Turtle Recap for Learning Python Programming Essentials

Turtle Recap for Python Programming Essentials

Some people think turtle is such a waste of time. We don’t find these claims to be mature or grounded.

Most people only use turtle as a constructive fun activity or means to practice. With its visual output it’s probably reinforcing the learning process in the brain too.

Do you remember how you learned swimming? Hopefully, you know how to swim since it can be a life saver, literally. You do not go around thinking oh I didn’t pass across Atlantic Ocean when I was learning swimming today do you? So, when we talk about turtle it’s just a beautiful stepping tone in a beautiful learning process.

Also at the bottom of this article you can see a list of free Python Exercises that are relevant to the programming concepts discussed here. It’s always a good idea to supplement your programming skills.

So, what can you practice with turtle? Here are some ideas:

  • Loops
  • Python Operators
  • Conditional Statements
  • User-defined Functions
  • Classes
  • Data Types
  • User Input

How to start drawing with Python Turtle (Basics)

Let’s start with baby steps and build up. To draw with turtle we will need these steps:

  1. import turtle
  2. create and assign a turtle instance
  3. make turtle rotate and move using:
    • forward or backward
    • left or right
  4. terminate turtle operation (for convenience)
import turtle

t = turtle.Turtle()

t.forward(25)
t.left(60)
t.forward(45)


turtle.done()
Turtle drawing basics with Python

Now we know how to create turtle and make it move as we want, let’s get a little more creative.

Turtle pattern with different colors

Does it look like a uterus or is it just me? It’s so amazing how geometry is embedded in life whether it’s a plant seed, a flower, a bird’s wings or supermassive galaxies.

Anyway, let’s stay focused, we see 6 repetitive patterns in the image, let’s see what involves creating one single piece of the pattern.

Learning fundamental programming concepts with Python Turtle

When a person is learning programming, there are a few main concepts that are parallel in different programming languages. These concepts are not only much more simplified and syntax-minimal in Python but also there is a fancy drawing library that can be used to demonstrate each one of these vital concepts.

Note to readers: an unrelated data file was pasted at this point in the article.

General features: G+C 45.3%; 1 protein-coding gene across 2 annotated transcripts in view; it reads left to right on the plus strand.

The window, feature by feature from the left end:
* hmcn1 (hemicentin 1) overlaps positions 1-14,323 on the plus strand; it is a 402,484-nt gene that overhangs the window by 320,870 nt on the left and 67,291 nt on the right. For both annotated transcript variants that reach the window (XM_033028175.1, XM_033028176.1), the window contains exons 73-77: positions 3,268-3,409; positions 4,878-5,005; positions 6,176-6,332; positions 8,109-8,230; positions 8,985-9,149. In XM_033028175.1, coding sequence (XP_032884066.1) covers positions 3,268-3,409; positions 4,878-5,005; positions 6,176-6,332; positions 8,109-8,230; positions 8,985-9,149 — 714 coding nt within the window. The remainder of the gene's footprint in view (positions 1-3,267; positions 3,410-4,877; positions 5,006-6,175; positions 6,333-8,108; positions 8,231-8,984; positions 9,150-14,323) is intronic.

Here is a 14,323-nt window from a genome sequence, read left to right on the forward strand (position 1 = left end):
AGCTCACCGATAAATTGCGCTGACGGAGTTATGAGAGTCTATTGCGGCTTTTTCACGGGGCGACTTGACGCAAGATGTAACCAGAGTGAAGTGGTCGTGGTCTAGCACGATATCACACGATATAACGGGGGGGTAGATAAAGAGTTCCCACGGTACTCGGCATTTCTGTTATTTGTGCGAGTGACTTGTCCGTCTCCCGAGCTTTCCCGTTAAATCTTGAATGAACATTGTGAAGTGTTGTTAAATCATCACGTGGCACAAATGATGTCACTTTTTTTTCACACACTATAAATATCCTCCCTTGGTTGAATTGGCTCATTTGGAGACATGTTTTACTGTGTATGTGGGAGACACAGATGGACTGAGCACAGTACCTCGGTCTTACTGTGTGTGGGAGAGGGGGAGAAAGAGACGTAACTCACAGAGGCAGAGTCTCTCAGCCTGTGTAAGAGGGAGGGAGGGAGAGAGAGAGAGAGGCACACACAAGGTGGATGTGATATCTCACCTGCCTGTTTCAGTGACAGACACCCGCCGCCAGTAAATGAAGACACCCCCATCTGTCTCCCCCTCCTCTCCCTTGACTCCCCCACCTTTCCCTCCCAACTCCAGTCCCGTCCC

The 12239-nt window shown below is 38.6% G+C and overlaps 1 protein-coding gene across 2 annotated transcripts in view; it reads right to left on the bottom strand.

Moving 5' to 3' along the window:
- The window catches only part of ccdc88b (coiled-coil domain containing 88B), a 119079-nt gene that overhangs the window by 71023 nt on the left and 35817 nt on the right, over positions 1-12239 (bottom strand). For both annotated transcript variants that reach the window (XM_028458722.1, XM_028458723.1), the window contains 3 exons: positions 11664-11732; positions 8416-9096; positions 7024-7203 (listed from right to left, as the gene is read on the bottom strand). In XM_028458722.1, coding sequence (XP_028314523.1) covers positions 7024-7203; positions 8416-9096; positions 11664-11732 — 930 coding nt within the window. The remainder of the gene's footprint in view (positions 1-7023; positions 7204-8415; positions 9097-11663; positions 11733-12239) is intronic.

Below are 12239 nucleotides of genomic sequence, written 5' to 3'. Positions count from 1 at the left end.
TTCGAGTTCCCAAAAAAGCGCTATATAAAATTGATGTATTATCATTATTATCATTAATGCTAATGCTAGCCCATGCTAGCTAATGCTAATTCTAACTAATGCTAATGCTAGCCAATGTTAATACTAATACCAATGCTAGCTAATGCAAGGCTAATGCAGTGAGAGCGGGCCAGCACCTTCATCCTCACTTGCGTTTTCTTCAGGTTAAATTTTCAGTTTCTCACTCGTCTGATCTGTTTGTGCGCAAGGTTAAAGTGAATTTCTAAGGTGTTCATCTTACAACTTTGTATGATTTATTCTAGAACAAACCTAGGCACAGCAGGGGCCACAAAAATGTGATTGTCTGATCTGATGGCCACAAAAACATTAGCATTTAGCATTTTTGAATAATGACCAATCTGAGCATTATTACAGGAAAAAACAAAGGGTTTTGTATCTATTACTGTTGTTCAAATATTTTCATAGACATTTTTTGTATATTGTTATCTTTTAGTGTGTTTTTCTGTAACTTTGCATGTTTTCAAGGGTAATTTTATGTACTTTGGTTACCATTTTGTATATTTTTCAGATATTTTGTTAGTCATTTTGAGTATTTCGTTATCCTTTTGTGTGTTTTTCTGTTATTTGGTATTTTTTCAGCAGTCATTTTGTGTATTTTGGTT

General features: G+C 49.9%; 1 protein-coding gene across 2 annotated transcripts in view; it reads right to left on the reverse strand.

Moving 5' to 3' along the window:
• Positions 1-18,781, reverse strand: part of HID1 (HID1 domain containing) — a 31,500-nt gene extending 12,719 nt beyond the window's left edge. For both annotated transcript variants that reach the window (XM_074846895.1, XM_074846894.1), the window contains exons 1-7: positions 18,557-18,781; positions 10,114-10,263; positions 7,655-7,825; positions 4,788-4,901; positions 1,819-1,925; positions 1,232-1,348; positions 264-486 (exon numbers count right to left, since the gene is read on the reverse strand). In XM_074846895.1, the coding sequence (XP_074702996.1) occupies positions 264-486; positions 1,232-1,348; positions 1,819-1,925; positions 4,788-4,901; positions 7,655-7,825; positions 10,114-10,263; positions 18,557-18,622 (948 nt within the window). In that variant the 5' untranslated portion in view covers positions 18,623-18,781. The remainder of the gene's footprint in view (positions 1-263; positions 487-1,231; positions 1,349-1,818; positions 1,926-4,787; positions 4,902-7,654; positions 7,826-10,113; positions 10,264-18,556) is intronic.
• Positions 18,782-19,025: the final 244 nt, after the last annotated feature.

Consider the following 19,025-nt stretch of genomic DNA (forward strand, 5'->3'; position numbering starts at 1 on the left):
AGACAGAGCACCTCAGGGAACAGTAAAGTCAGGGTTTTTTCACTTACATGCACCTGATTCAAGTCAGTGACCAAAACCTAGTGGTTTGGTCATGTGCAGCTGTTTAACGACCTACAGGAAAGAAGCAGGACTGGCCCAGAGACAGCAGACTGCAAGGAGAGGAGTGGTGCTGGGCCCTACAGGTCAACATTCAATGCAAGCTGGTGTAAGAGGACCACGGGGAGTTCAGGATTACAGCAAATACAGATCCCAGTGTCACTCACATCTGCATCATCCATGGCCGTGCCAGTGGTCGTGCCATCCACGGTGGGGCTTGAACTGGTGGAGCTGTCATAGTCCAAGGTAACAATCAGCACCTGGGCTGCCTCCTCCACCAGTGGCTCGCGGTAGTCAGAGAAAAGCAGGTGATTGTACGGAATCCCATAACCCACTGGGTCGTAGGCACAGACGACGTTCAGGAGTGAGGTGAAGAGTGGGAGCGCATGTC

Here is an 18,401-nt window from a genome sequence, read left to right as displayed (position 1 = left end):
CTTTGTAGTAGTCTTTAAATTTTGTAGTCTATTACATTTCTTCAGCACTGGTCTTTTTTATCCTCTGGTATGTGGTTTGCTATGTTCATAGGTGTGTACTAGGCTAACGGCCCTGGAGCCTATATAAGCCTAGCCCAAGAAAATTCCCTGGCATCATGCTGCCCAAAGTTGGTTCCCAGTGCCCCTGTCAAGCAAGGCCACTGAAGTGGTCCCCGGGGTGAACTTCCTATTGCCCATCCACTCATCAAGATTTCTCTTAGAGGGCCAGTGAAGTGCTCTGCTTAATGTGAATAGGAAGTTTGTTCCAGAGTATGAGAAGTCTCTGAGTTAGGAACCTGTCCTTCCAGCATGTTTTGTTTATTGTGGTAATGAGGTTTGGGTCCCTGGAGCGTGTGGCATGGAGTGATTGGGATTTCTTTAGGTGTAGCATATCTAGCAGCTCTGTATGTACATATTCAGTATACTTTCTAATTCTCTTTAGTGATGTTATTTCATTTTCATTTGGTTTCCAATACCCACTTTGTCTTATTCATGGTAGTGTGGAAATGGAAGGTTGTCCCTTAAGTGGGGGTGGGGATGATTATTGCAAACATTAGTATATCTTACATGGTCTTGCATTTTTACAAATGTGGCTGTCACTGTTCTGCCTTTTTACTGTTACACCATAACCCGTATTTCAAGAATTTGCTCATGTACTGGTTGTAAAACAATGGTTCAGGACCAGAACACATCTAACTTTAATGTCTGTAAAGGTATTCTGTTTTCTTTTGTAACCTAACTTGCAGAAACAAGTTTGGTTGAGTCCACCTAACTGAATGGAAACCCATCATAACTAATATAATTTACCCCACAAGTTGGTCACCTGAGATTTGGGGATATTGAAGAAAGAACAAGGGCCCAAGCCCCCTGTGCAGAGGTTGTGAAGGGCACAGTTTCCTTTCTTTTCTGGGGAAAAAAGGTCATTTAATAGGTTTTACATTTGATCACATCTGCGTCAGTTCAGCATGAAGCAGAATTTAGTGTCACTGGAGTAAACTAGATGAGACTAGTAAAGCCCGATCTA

Loops (For & While)

Code snippet below includes a simple for loop to create a snail shell like spiral shape.

  • It uses 40 iterations with the help of range function: (range(40))
  • turtle steps are increasingly smaller. This is made possible by taking a fixed value; 15 and subtracting one third of the iteration number from it: t.forward(15-i/3)
  • Finally, turtle is made turn left with increasingly higher angles, again using the help of iteration number (i) (t.left(i*2+i/9))

You can read more about for loops here.

import turtle

t = turtle.Turtle()

for i in range(40):
    t.forward(15-i/3)
    t.left(i*2+i/9)

turtle.done()
Simple Turtle Spiral

Data Type Conversion (Dictionaries, Strings, Integers and Lists)

Let’s look at the same example by using strings of numbers, which will provide preparation for user inputs.

import turtle

t = turtle.Turtle()

parameters={"iterations":"40","fixed_step":"15"]
for i in range(int(parameters["iterations"])):
    t.forward(int(parameters["fixed_step"])-i/3)
    t.left(i*2+i/9)

turtle.done()

Here are refresher lessons about Python Type Conversion, Python Dictionaries, Lists, and strings.

Turtle with different parameters

User Input (input function)

User input is a cool way to get user’s input in Python. One caveat is that it always returns values in strings. This means regardless of what the user enters, letters, numbers or symbols, it will be returned in string format as below:

  • “John”
  • “45”
  • “&^*$”

In case you’re looking for a numerical input from the user you might need to convert it to int format in order to use it.

Here is a lesson about User Inputs with Python.

import turtle

parameter=input("Please enter iteration amount")
t = turtle.Turtle()

for i in range(int(parameter)):